Developer: MercurySteam – Publisher: Nintendo – Platform: Nintendo 3DS – Release Date: September 15

At A Glance

Another Metroid II remake–officially this time. 

Upon Further Inspection

Basically, what Metroid: Zero Mission was the first Metroid game: a modern re-imagining bolstered by new tweaks.

What’s The Story?

Hunt dozens of Metroids across an exotic alien planet as the galaxy’s most famous bounty hunter. Metroid has always been about sparse storytelling and that doesn’t change here. Cutscenes enhance the established narrative, plus cool twists that didn’t occur in the original game add a nice bit of unpredictability. 

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How Does It Look?

Though I initially felt iffy about the polygonal look, I grew to appreciate the updated visuals. Nicely detailed backdrops and smooth animations enhance make for an attractive presentation. Each main area sports a distinct appearance and, unlike the original Metroid II, I can tell exactly where I am!

How Does It Sound?

The ambient Metroid soundtrack creates that signature atmosphere of mystery and isolation. Plus it’s plain delightful to listen to. 

How Fun Is It?

Samus Returns pulls the inherent fun of Metroid II from beneath the weight of its poorly-aged presentation. MercurySteam cleans up the weaker elements while injecting smart, original ideas to create an experience that feels closer to brand new entry than a remake.

The original design remains the same: Samus must locate and eliminate Metroids scattered across a labyrinthine alien landscape. Hunting down the iconic foes remains an engrossing endeavor, made better by the supplementary Aeion abilities that add neat wrinkles to gameplay. The Scan Pulse stands as the most useful of these, as it highlights hidden nooks and pathways. Some purists might turn their nose up to that advantage; I found using it alleviates the headaches that arise when players, literally, hit a wall. Scan Pulse keeps things moving forward, letting players get to the good stuff quicker instead of stressing over which wall pixel they haven’t bombed yet. But those who prefer the classic experience can simply ignore it.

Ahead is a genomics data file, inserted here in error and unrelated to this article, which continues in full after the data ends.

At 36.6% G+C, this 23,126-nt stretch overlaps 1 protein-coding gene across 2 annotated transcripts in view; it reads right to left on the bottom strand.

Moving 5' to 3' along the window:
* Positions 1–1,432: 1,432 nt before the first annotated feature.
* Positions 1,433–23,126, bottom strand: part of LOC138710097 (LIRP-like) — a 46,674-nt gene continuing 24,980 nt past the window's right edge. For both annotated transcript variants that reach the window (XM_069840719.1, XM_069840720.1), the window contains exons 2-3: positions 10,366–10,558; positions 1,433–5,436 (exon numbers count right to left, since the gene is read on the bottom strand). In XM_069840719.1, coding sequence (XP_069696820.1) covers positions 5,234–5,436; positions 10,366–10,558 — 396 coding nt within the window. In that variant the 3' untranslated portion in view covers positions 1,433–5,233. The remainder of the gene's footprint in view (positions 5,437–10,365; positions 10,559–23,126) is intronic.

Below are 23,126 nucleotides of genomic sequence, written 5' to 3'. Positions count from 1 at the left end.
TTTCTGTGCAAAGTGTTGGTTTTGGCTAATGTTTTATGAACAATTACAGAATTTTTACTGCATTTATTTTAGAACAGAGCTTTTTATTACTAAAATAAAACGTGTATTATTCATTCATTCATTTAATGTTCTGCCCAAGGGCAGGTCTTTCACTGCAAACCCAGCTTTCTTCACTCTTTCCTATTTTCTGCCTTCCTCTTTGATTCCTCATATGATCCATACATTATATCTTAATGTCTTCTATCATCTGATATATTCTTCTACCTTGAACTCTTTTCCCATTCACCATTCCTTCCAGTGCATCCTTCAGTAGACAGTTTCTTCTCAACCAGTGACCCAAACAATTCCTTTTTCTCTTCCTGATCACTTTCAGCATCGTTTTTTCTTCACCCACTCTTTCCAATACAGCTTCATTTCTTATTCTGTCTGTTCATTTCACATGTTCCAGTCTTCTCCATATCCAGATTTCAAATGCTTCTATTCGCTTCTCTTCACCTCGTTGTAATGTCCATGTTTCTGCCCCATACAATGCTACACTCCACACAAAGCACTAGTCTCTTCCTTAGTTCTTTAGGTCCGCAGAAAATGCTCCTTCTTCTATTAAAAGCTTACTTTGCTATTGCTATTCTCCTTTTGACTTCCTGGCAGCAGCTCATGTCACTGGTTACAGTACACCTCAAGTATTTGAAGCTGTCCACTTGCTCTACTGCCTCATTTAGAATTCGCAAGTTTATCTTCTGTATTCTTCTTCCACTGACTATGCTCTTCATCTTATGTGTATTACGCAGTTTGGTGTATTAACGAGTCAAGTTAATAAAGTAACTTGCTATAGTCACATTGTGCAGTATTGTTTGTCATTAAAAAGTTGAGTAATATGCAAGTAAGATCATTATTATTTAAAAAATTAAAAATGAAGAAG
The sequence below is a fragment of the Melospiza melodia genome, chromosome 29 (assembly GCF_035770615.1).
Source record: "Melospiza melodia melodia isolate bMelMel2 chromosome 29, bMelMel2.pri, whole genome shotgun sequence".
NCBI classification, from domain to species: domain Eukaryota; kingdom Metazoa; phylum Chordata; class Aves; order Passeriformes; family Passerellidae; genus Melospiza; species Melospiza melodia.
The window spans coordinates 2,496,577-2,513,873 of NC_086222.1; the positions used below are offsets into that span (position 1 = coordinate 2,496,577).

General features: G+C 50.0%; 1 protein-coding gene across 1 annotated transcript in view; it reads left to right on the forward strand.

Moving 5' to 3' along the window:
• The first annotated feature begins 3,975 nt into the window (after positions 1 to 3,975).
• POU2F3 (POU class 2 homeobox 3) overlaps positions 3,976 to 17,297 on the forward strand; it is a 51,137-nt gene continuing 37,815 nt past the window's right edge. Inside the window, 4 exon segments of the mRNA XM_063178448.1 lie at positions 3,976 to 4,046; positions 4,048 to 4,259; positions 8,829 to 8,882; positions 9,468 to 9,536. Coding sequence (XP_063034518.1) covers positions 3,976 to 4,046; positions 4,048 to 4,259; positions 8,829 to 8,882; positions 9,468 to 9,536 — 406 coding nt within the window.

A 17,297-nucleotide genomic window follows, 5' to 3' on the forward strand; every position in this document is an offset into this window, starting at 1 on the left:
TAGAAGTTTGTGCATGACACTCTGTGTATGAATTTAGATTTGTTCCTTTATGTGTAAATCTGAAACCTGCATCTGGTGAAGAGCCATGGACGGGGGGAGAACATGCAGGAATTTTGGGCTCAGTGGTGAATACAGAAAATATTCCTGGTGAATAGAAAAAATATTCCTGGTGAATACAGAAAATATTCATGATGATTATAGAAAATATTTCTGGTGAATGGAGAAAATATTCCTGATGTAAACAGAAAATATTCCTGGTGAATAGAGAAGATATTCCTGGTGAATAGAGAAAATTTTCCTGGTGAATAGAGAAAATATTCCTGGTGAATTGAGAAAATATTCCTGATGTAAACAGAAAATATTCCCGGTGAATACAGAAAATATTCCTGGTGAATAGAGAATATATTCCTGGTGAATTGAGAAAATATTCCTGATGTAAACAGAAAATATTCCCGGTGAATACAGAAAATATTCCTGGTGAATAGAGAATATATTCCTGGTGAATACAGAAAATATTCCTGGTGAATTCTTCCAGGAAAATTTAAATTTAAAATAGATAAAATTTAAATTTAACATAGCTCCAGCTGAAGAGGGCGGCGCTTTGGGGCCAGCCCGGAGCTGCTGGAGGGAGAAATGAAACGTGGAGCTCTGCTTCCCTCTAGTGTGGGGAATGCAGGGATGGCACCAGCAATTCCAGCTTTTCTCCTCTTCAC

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Other cool Aeion powers include super-charged attacks and a time-slowing mechanic, their usage dictated by a meter. Samus’ new tricks are skillfully incorporated into the old level design with clever environmental puzzles that put them to good use. Metroid II is the most exploration-focused of the series, so its great to have even more interesting ways to get around. Not to mention that uncovering well-hidden upgrades to expand Samus’ capabilities still feels supremely rewarding. 

A melee counterattack shakes things up further. Performed like a parry, timing a button press before physical attacks hit Samus stuns the enemy, leaving it briefly vulnerable. I worried that this maneuver would adversely disrupt the run-and-gun flow but it feels great and fits within the series’ framework surprisingly well, especially during boss battles. Along with the Aeion powers, I’d love to see this move appear in future installments. 

Metroids are fun to take down and rarely grow dull thanks to the various forms they take (a feature of the original game as well). The large-scale boss encounters can be genuinely challenging, testing players’ skills in all of the best ways.

Despite being a remake, Samus Returns comes retrofitted with several post-Metroid II staples, such as the Grapple Beam and Super Bombs. That works for me; it simply wouldn’t feel right to play a modern Metroid release without that classic arsenal. Smart quality of life improvements like being able to place location markers on the map make for a friendlier experience. Throw in more acrobatic platforming and the freedom to fire in all directions, and the game largely plays like a dream. I say” largely” because using the circle pad to control Samus can feel slightly off at times, particularly when entering Morph Ball mode.

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The Verdict

Metroid: Samus Returns ranks among the best remakes I’ve ever played and the series’ strongest handheld outing since Metroid Fusion. Everything about Metroid II has been reworked or expanded in wonderful ways, accentuating that game’s solid foundation without the Game Boy’s hardware limitations. It’s an absolute blast and demonstrates Samus very much holds her own in an era where similar games have challenged her position. 

If you’ve played Metroid II and liked it, this is a no-brainer. If you’ve played Metroid II hated it due to technical reasons, this fixes everything and then some. And if you’re a newcomer to the franchise, Samus Returns offers a prime example of why the series has endured for so long, and why it’s among the most emulated franchises in gaming. 

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